But this is not an easy peace. There are no pain free alternatives in this fallen world. We do not have a choice between the easy or the hard way, the way with pain or the way without pain. No, the way of peace is not an easy way. The way of peace is not without its own conflict, its own struggles, its own discouragements, and even its own dead ends.
Jesus himself models this hard peace. In the way that Jesus interacts with the other, in the way that he practices radical hospitality, in the way that he transgresses the social codes of purity and insults the pretensions of piety and false righteousness we see some of the strange things that make for peace. And because it is a hard and a strange peace it is just as hard for us to understand as it was for those in the time of Jesus.
The war maker and the peacemaker have always agreed that the way of peace is not always a peaceful way. There is opposition. As Jesus enters into the Jerusalem he not only encounters opposition, but he provokes opposition. He encounters others in Jerusalem concerned for peace, but their peace is not his peace.
The Roman Empire had its own brand of peace, the oppressive Pax Romana. The Pharisees and the Sadducees sought peace through collaboration and compromise. The Essenes sought peace through an off-the-grid piety. The Zealots sought peace by violent revolution.
The way of peace revealed in Jesus was distinct from all of these. The contempt of Jesus for Roman rule was made evident by his disregard for Roman taxation and his disrespect for Roman law. Jesus used some of his strongest language to condemn the false peace offered by the Pharisees and Sadducees. Jesus never mentions the Essenes, and yet we see Jesus living a way of peace that is public and confrontational. Jesus recruited disciples from the Zealots and taught them a revolution without violence.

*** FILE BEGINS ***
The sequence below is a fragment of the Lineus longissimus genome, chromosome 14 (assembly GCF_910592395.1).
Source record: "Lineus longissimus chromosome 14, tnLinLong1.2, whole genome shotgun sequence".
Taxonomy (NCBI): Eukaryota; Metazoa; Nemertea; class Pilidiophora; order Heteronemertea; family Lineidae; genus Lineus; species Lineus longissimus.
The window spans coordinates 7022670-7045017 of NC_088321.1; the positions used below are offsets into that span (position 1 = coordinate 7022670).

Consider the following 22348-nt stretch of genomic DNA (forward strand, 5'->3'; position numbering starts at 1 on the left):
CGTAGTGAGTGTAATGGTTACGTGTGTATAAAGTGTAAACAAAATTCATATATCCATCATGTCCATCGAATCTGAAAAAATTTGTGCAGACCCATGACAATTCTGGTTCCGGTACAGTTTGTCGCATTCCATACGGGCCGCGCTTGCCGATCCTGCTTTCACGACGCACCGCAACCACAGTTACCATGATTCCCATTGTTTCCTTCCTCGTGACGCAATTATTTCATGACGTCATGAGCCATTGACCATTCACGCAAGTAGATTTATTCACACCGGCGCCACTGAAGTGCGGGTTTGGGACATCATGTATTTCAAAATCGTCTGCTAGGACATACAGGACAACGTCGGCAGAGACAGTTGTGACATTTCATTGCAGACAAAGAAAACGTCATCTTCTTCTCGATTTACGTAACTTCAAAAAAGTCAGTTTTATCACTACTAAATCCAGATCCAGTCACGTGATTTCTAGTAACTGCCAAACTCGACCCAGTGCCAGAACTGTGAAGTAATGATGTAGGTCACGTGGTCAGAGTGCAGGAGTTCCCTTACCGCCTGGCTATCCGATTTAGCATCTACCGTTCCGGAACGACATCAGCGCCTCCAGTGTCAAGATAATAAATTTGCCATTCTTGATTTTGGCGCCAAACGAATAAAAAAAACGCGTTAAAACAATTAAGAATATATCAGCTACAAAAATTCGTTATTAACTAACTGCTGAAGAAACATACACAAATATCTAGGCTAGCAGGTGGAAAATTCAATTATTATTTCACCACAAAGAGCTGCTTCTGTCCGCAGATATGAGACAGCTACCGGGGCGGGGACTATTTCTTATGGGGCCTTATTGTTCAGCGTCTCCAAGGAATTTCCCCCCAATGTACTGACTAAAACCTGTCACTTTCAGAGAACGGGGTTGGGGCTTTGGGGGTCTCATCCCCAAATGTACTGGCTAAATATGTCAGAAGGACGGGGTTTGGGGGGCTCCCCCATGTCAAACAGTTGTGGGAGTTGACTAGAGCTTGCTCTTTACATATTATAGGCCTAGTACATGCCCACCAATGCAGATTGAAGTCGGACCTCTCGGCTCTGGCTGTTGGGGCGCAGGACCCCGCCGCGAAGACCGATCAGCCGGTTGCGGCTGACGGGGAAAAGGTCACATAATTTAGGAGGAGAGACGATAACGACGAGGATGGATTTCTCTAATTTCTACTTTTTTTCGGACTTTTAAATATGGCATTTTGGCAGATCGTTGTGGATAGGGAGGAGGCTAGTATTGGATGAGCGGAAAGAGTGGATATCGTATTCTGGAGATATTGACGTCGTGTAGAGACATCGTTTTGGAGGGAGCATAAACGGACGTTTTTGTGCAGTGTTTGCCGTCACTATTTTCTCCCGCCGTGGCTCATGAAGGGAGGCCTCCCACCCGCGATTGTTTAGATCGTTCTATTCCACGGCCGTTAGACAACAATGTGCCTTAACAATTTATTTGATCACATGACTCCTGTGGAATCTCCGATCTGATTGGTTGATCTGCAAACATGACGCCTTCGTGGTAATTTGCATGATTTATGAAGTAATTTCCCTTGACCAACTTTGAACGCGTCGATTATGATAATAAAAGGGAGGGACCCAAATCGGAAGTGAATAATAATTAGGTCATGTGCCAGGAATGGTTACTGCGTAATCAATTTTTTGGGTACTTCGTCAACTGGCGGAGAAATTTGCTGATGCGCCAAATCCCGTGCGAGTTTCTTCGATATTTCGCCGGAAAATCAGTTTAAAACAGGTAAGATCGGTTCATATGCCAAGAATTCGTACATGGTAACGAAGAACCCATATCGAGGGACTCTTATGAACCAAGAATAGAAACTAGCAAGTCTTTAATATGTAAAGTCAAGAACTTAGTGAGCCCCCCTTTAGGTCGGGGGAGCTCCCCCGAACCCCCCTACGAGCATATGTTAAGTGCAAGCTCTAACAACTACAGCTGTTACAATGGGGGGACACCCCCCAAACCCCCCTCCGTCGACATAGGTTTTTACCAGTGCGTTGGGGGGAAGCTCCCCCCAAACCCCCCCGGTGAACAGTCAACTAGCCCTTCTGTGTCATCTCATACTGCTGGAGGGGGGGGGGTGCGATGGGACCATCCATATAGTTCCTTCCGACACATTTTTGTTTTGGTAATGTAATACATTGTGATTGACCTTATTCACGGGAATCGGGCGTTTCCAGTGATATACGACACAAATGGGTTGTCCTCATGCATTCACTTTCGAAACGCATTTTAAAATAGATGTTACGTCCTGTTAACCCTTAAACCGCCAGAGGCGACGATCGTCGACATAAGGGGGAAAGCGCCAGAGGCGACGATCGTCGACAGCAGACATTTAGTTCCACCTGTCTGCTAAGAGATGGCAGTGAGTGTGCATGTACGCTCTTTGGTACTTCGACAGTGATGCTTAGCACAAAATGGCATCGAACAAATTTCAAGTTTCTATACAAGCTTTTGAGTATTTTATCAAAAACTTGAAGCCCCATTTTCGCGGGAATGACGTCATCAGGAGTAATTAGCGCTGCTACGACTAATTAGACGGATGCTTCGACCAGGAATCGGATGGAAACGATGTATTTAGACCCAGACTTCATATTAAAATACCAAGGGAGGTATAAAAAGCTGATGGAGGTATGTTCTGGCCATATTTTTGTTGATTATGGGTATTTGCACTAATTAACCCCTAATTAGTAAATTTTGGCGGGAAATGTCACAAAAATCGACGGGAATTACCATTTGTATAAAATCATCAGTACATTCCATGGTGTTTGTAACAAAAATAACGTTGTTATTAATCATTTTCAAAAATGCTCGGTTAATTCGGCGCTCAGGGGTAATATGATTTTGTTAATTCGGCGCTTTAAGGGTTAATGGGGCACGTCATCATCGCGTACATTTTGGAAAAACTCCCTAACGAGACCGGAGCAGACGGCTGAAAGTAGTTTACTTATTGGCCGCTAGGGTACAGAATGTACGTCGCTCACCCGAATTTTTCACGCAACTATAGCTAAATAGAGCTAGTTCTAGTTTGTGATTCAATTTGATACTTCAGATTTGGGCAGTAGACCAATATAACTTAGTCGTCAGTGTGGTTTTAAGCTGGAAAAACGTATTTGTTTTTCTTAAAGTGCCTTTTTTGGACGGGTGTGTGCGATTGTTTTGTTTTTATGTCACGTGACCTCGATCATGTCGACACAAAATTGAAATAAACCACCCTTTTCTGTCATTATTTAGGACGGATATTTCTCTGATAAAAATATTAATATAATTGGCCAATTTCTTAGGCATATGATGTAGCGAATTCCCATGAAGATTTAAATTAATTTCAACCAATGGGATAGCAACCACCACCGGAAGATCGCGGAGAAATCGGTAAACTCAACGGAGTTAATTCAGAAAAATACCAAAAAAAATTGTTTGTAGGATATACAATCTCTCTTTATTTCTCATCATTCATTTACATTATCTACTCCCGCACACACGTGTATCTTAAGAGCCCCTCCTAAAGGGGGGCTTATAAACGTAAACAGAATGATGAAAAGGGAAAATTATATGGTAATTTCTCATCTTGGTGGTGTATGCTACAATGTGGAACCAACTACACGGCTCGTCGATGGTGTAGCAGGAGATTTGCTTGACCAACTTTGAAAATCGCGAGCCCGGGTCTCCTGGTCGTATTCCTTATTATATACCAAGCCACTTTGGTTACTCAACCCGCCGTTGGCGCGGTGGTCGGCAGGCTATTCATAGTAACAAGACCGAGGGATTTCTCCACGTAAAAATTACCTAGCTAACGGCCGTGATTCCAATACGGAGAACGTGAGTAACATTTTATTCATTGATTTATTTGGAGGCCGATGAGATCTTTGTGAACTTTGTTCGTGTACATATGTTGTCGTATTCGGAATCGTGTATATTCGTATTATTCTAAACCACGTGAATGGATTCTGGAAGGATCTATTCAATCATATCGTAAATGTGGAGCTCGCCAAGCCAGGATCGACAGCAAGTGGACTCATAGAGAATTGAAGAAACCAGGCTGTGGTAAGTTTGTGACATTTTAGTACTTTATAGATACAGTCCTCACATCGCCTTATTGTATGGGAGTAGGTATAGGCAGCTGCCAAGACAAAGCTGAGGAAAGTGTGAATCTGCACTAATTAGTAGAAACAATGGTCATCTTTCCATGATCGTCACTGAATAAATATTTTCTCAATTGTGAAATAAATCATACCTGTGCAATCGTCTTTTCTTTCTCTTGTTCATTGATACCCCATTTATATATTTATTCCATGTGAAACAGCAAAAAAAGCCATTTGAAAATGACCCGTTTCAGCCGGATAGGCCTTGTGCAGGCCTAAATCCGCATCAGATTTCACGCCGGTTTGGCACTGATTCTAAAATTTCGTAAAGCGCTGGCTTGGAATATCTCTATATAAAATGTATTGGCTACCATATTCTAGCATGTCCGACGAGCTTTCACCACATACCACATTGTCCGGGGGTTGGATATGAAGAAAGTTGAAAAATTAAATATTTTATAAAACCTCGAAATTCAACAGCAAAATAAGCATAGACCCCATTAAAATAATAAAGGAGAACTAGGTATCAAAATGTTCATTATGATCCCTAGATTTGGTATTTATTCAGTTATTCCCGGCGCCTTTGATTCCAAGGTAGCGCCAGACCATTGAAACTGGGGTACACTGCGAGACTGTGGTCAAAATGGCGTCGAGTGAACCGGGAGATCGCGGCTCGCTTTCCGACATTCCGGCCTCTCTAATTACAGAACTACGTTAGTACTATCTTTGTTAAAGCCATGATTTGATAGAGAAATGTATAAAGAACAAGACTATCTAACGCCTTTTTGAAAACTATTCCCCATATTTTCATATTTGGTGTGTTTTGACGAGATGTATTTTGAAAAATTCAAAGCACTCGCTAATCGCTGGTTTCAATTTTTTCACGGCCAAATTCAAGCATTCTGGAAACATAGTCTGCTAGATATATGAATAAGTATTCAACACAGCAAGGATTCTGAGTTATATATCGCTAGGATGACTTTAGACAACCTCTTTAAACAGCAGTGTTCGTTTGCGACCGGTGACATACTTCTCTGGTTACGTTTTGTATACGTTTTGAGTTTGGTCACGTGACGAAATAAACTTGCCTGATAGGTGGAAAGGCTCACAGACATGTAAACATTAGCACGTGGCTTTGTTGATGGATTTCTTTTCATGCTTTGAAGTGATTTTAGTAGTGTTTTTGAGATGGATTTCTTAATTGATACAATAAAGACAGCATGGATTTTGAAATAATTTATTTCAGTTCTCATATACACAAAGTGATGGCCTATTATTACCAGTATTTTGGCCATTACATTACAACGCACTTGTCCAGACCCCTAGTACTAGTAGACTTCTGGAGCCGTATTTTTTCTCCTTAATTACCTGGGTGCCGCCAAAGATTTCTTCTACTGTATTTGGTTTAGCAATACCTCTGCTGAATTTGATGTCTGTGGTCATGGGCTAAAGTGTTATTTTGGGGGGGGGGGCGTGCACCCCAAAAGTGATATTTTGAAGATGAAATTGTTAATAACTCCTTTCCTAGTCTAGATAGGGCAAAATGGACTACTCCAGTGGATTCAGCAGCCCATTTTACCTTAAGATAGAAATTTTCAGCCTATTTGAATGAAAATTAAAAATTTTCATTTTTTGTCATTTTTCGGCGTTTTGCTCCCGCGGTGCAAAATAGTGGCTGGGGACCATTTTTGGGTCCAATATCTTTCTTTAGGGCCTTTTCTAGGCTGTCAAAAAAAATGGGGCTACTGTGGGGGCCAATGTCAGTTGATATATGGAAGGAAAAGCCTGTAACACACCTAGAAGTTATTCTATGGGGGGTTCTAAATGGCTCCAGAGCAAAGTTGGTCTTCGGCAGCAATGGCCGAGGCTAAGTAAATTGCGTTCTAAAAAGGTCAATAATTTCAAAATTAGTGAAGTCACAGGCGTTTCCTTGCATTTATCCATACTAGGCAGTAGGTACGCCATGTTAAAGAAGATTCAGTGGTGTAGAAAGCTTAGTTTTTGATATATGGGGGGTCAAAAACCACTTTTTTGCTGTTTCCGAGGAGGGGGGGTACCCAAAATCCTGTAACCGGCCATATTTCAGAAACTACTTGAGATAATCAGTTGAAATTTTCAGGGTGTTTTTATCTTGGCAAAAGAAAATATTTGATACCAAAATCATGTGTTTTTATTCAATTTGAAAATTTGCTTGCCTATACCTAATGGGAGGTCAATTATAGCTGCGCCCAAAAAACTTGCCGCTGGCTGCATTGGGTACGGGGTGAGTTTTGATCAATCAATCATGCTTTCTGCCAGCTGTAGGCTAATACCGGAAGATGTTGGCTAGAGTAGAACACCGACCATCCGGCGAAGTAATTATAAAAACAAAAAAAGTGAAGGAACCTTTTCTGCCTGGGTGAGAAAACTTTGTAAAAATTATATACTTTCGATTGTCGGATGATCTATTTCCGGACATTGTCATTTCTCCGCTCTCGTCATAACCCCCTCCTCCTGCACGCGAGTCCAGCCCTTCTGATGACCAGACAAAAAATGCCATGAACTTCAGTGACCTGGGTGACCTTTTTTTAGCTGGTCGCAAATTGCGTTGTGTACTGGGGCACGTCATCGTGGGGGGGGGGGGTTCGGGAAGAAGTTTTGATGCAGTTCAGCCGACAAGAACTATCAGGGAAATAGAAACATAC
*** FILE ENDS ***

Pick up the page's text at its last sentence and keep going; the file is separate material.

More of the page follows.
No wonder Jerusalem had such a hard time recognizing the way of peace!
Our own continuing blindness to the way of peace is apparent all around us. We who claim to follow Jesus seem no more knowledgeable than anyone else. We who gather at Christmas to sing “Peace on earth and good will to all people” sing it with no insider knowledge.
Does Jesus still weep?
The way of Jesus is a way of peace that does not make an easy privatized pact with the ruling empires (political or financial). It is a way of peace that does not collaborate for the sake of our own privilege and protection. It is a way of peace that does not withdraw from the naked public square, but actually has the courage, the faith, even the audacity perhaps to be naked in the public square. It is a way of peace that does not turn to a desperate violence. The devil doesn’t care who rules the world as long as they rule with the devil’s playthings and in the devil’s way.